Chris Sanders: ARISE update on the 2019 session that was, and the one yet to come

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Alabama state capital

Alabama legislators ended their 2019 regular session. But they’re not done yet.

Amid the threat of federal intervention, the Legislature likely will hold a special session this fall to address horrendous conditions in our state’s overcrowded prisons. This summer, Arise will continue making the case that meaningful prison reform must include Medicaid expansion. This move would cut state health care costs and help former inmates stay healthy and productive after release. And it would help people stay out of prison by strengthening treatment for mental illness and substance use disorders.

Arise will renew our call to fund these needed investments by fixing Alabama’s upside-down tax system. With high sales taxes and big tax breaks for rich people, this broken system is the worst of both worlds. It pushes struggling families deeper into poverty, and it doesn’t bring in enough money to provide adequate funding for corrections and other vital services. Untaxing groceries and ending the state’s deduction for federal income taxes would be two huge steps to undo that damage.

Breakthroughs on civil asset forfeiture, voting rights

Arise members’ advocacy led to progress on civil asset forfeiture and voting rights this year. Lawmakers voted unanimously for SB 191, sponsored by Sen. Arthur Orr, R-Decatur, which will increase transparency around forfeitures in Alabama. And they approved SB 301, sponsored by Sen. Rodger Smitherman, D-Birmingham, which will expand access to absentee ballots.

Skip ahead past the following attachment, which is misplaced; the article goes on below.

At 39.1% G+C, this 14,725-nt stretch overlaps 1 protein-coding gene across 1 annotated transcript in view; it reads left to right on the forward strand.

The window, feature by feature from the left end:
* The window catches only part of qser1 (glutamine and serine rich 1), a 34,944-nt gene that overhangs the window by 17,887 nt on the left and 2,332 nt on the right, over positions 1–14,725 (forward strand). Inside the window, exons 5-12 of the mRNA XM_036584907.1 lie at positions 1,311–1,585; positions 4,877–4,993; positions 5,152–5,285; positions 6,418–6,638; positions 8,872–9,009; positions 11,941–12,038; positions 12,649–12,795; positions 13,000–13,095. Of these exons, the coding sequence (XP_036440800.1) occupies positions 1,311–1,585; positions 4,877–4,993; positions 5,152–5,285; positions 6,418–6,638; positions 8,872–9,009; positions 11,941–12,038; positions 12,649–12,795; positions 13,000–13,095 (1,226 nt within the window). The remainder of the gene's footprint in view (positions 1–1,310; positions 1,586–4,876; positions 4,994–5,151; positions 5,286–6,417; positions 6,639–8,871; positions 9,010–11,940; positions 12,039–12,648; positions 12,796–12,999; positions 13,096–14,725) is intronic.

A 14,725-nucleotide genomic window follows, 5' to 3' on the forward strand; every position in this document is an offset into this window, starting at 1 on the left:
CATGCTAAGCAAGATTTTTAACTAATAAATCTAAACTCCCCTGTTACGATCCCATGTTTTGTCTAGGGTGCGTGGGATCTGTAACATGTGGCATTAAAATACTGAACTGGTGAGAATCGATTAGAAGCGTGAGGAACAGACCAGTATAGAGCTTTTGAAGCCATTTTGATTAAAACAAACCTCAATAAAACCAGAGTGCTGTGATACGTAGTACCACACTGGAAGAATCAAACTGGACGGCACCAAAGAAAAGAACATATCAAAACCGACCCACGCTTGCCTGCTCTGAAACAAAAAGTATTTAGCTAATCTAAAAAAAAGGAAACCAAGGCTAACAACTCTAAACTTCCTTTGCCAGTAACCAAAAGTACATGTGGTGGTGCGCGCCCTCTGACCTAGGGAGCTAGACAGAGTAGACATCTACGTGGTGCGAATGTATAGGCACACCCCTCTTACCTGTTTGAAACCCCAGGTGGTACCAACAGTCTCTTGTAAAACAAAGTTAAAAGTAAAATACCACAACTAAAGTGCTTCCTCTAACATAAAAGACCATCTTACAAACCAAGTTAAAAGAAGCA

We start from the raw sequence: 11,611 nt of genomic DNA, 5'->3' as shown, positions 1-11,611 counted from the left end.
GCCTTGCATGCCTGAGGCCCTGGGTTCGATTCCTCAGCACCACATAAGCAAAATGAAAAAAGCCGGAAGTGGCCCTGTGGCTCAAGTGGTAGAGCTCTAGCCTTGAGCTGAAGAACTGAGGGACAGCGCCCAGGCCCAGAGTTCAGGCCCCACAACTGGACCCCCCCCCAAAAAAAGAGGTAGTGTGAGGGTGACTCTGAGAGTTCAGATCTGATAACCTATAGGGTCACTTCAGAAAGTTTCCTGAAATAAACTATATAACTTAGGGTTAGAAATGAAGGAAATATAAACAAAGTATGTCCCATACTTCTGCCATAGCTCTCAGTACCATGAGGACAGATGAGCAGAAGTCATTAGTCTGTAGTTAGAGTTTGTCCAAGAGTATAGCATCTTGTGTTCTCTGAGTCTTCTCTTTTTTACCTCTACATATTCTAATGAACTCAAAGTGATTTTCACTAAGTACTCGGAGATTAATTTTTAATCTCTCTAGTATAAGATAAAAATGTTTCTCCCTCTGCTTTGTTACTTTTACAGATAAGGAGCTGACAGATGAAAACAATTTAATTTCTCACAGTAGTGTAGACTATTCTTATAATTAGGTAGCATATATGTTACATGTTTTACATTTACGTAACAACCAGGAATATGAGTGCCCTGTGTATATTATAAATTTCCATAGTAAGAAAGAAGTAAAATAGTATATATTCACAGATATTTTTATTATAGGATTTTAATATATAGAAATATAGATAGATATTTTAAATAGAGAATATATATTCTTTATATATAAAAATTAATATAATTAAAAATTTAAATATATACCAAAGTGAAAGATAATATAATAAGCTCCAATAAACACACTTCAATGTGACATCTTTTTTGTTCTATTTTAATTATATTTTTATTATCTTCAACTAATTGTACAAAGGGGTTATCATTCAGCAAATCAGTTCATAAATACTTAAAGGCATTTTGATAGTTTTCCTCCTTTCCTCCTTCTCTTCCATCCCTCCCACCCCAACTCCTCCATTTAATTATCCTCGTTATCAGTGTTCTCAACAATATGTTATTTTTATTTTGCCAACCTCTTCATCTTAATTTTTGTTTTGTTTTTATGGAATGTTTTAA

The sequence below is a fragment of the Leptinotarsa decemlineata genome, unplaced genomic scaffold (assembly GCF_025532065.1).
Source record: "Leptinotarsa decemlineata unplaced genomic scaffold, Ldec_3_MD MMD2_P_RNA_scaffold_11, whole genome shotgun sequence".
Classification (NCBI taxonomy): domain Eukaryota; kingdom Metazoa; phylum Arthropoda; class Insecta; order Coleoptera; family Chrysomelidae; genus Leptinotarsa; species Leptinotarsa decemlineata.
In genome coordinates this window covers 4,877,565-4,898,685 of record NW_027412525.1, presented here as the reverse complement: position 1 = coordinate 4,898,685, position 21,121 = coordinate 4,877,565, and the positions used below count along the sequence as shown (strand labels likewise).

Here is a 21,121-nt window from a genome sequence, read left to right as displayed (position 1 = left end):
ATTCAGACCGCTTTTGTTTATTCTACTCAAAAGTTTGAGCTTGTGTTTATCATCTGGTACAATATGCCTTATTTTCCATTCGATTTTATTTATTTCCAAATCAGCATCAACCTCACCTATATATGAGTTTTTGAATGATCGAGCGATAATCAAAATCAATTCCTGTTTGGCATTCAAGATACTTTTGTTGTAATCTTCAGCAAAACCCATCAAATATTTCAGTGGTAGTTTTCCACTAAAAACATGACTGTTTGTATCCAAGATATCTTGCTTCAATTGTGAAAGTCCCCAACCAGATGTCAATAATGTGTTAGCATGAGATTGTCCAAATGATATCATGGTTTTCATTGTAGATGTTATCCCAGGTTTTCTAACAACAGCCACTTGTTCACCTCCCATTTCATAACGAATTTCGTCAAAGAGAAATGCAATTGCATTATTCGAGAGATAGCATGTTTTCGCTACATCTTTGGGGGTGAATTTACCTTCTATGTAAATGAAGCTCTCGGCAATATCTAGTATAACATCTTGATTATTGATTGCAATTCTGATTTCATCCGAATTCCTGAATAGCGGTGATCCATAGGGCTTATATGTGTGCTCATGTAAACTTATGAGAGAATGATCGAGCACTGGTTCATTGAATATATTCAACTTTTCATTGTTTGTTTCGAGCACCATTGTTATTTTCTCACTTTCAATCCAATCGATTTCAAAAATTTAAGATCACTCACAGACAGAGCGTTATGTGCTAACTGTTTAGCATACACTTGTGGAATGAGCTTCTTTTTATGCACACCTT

Our supporters were key in stopping numerous proposals to erect harmful new barriers to Medicaid and food assistance under the Supplemental Nutrition Assistance Program (SNAP). We also saw major breakthroughs on several recent Arise issue priorities and endorsements:

  • HB 225, sponsored by Rep. Adline Clarke, D-Mobile, will forbid pay discrimination based on race or sex.
  • SB 30, sponsored by Sen. Cam Ward, R-Alabaster, will ensure that inability to pay filing fees won’t block low-income Alabamians from pursuing their rights in court.
  • SB 228, sponsored by Orr, will increase jail food funding and prevent sheriffs from pocketing any leftover money.

Two other topics dominated the headlines at the State House this year. Legislators moved quickly to pass an abortion ban that is certain to face a lengthy, expensive court challenge. They also hustled to pass a 10-cent gas tax increase for infrastructure improvements during a special session in March.

The work that remains undone

But lawmakers showed much less urgency when it came to investments in human services. While Alabama’s funding for K-12 and higher education is increasing, it’s still well below 2008 levels. Similarly, General Fund (GF) revenues are rising. But it’s not nearly enough to reverse decades of underinvestment in Medicaid, mental health care, child care and other services.

The Legislature also waited until the session’s final week before finally deciding the GF, rather than the education budget, would pay for the state’s share of the Children’s Health Insurance Program. CHIP supports coverage for more than 170,000 Alabama kids.

Some climbs remain steeper than others. Reforms of payday lending and the death penalty struggled to gain traction this year. So did proposals for automatic voter registration and early voting. But Arise members – unafraid and undeterred – will keep working for those changes and others to promote opportunity, prosperity and justice for all Alabamians.

This article first appeared on the ARISE blog. Visit it for more information on their legislative agenda and mission. 

Chris Sanders is Arise’s communications director. He is a lifelong Alabama resident, a member of the Alabama State Bar and a two-time graduate of the University of Alabama, where he earned a B.A. in journalism and political science and a J.D.